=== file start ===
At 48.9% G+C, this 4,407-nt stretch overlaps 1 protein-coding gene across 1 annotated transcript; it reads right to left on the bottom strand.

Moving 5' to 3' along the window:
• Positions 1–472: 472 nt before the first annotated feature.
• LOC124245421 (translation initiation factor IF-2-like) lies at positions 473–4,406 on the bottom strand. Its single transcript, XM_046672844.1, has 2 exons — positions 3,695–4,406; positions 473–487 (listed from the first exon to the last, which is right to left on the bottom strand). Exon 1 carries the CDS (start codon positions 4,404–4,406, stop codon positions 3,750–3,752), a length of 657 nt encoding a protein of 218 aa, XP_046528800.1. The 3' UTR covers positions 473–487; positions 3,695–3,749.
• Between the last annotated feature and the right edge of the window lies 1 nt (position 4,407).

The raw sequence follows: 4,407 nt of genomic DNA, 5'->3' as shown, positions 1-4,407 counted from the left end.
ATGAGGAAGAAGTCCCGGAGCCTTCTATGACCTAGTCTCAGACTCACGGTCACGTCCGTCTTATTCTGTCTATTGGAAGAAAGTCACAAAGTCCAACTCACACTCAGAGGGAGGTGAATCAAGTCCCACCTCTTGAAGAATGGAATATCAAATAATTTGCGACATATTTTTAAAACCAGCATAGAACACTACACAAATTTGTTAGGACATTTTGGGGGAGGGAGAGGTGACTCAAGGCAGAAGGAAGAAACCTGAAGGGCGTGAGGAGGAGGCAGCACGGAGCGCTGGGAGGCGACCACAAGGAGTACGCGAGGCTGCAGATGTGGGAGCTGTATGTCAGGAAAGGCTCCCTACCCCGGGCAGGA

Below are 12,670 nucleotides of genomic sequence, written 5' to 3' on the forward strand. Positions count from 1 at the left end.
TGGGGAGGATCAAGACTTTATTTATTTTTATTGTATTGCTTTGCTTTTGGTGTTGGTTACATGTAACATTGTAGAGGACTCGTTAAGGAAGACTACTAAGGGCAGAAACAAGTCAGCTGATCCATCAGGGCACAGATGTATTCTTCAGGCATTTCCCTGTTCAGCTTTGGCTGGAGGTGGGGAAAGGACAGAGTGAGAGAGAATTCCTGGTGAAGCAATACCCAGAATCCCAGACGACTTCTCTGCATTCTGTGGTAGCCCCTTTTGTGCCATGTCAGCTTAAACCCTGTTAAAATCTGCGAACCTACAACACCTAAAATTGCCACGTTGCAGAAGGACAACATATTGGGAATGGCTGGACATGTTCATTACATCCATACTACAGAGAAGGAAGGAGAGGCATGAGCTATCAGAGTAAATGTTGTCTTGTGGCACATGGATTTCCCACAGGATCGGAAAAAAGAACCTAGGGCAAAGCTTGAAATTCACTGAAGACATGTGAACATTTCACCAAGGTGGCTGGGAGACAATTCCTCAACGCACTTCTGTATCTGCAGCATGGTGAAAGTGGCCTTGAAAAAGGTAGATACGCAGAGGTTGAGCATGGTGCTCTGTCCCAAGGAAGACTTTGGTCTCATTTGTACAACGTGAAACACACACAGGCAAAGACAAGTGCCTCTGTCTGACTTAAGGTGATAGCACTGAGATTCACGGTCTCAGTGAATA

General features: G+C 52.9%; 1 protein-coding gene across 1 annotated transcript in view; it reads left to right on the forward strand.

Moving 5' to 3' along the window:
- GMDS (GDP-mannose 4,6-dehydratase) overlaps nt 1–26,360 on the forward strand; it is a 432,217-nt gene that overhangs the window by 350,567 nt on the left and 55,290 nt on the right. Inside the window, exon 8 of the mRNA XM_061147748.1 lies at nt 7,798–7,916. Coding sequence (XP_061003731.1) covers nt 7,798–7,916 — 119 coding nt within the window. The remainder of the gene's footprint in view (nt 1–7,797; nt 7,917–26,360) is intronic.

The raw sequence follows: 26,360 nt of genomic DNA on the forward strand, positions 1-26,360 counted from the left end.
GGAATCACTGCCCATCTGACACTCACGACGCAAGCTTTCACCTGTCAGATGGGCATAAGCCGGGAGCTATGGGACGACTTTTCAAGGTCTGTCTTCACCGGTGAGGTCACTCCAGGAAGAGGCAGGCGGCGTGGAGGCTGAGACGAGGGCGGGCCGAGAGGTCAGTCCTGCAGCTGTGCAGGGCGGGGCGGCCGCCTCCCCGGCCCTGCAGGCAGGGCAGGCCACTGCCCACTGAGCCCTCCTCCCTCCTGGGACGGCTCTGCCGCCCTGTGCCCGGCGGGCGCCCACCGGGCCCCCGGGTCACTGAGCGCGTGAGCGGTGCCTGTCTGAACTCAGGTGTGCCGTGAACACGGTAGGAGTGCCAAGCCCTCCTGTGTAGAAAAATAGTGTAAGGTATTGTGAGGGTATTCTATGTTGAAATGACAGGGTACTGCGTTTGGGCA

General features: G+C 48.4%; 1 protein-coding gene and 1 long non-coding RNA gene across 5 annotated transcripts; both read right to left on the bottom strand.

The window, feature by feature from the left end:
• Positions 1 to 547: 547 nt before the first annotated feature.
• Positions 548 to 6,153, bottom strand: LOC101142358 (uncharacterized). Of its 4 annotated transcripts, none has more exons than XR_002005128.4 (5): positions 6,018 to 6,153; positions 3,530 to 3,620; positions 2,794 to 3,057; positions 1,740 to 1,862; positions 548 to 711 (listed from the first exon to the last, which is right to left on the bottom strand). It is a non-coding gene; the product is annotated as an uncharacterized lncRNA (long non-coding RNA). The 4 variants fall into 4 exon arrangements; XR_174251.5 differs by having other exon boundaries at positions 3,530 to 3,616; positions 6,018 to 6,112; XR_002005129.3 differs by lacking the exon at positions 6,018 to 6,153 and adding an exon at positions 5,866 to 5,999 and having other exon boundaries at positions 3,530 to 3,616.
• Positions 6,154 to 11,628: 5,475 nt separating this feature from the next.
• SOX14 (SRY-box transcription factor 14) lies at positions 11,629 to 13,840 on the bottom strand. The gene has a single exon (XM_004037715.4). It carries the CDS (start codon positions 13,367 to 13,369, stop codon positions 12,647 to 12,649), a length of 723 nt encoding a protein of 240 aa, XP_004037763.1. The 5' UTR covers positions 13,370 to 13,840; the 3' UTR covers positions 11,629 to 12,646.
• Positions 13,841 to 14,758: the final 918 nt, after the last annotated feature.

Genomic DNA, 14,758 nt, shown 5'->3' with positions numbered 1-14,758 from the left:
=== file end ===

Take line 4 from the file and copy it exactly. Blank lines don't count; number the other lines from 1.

• LOC124245421 (translation initiation factor IF-2-like) lies at positions 473–4,406 on the bottom strand. Its single transcript, XM_046672844.1, has 2 exons — positions 3,695–4,406; positions 473–487 (listed from the first exon to the last, which is right to left on the bottom strand). Exon 1 carries the CDS (start codon positions 4,404–4,406, stop codon positions 3,750–3,752), a length of 657 nt encoding a protein of 218 aa, XP_046528800.1. The 3' UTR covers positions 473–487; positions 3,695–3,749.